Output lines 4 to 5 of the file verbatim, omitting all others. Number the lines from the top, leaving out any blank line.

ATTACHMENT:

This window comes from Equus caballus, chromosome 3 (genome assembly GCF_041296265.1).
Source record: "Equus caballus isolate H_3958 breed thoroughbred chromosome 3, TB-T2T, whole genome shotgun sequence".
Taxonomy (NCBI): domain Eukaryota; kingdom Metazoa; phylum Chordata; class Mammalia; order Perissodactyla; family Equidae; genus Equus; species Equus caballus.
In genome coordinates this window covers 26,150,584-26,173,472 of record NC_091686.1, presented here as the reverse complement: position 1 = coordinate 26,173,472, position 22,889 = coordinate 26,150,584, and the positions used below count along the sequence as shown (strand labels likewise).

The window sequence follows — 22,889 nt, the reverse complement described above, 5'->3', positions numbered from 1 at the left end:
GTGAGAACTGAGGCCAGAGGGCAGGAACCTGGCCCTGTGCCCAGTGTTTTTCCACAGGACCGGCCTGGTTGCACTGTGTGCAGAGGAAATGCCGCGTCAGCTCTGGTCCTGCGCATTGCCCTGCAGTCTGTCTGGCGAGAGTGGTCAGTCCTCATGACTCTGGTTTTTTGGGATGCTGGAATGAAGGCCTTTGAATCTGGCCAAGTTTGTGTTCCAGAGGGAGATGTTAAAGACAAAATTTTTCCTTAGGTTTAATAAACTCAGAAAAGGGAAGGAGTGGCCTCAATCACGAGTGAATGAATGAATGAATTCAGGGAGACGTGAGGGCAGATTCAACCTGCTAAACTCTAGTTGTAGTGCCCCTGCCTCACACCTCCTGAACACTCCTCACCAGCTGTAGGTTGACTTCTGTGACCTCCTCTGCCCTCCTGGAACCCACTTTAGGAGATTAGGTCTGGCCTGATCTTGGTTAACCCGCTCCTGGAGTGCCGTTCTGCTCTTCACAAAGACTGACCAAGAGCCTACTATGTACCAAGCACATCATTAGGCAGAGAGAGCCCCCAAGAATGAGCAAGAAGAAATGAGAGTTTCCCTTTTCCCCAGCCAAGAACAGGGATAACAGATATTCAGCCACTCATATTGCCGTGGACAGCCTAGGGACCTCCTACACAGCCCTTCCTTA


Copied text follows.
In genome coordinates this window covers 26,150,584-26,173,472 of record NC_091686.1, presented here as the reverse complement: position 1 = coordinate 26,173,472, position 22,889 = coordinate 26,150,584, and the positions used below count along the sequence as shown (strand labels likewise).

The window sequence follows — 22,889 nt, the reverse complement described above, 5'->3', positions numbered from 1 at the left end: